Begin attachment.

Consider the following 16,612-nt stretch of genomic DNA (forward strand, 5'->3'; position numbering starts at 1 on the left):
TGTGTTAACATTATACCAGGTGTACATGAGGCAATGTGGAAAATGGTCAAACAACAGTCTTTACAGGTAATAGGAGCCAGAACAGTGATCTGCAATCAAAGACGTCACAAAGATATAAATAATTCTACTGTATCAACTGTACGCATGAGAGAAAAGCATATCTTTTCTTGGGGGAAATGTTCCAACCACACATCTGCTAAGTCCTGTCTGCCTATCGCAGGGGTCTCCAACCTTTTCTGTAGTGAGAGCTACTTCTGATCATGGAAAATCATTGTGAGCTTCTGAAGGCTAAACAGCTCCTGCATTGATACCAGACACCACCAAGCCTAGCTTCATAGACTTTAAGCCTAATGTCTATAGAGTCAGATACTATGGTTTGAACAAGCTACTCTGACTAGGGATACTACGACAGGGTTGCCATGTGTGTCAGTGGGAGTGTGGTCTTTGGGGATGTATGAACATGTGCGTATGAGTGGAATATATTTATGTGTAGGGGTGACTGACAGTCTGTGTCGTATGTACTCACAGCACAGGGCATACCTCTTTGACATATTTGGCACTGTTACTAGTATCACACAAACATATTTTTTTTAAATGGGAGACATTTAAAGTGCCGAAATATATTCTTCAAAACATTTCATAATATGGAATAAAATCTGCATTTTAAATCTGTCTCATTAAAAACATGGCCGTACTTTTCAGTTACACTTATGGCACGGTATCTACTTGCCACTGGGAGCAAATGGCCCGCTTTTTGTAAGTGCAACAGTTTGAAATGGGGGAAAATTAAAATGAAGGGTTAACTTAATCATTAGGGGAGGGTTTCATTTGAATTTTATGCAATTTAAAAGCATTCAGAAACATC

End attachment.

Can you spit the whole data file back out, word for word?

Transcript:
Consider the following 16,612-nt stretch of genomic DNA (forward strand, 5'->3'; position numbering starts at 1 on the left):
TGTGTTAACATTATACCAGGTGTACATGAGGCAATGTGGAAAATGGTCAAACAACAGTCTTTACAGGTAATAGGAGCCAGAACAGTGATCTGCAATCAAAGACGTCACAAAGATATAAATAATTCTACTGTATCAACTGTACGCATGAGAGAAAAGCATATCTTTTCTTGGGGGAAATGTTCCAACCACACATCTGCTAAGTCCTGTCTGCCTATCGCAGGGGTCTCCAACCTTTTCTGTAGTGAGAGCTACTTCTGATCATGGAAAATCATTGTGAGCTTCTGAAGGCTAAACAGCTCCTGCATTGATACCAGACACCACCAAGCCTAGCTTCATAGACTTTAAGCCTAATGTCTATAGAGTCAGATACTATGGTTTGAACAAGCTACTCTGACTAGGGATACTACGACAGGGTTGCCATGTGTGTCAGTGGGAGTGTGGTCTTTGGGGATGTATGAACATGTGCGTATGAGTGGAATATATTTATGTGTAGGGGTGACTGACAGTCTGTGTCGTATGTACTCACAGCACAGGGCATACCTCTTTGACATATTTGGCACTGTTACTAGTATCACACAAACATATTTTTTTTAAATGGGAGACATTTAAAGTGCCGAAATATATTCTTCAAAACATTTCATAATATGGAATAAAATCTGCATTTTAAATCTGTCTCATTAAAAACATGGCCGTACTTTTCAGTTACACTTATGGCACGGTATCTACTTGCCACTGGGAGCAAATGGCCCGCTTTTTGTAAGTGCAACAGTTTGAAATGGGGGAAAATTAAAATGAAGGGTTAACTTAATCATTAGGGGAGGGTTTCATTTGAATTTTATGCAATTTAAAAGCATTCAGAAACATC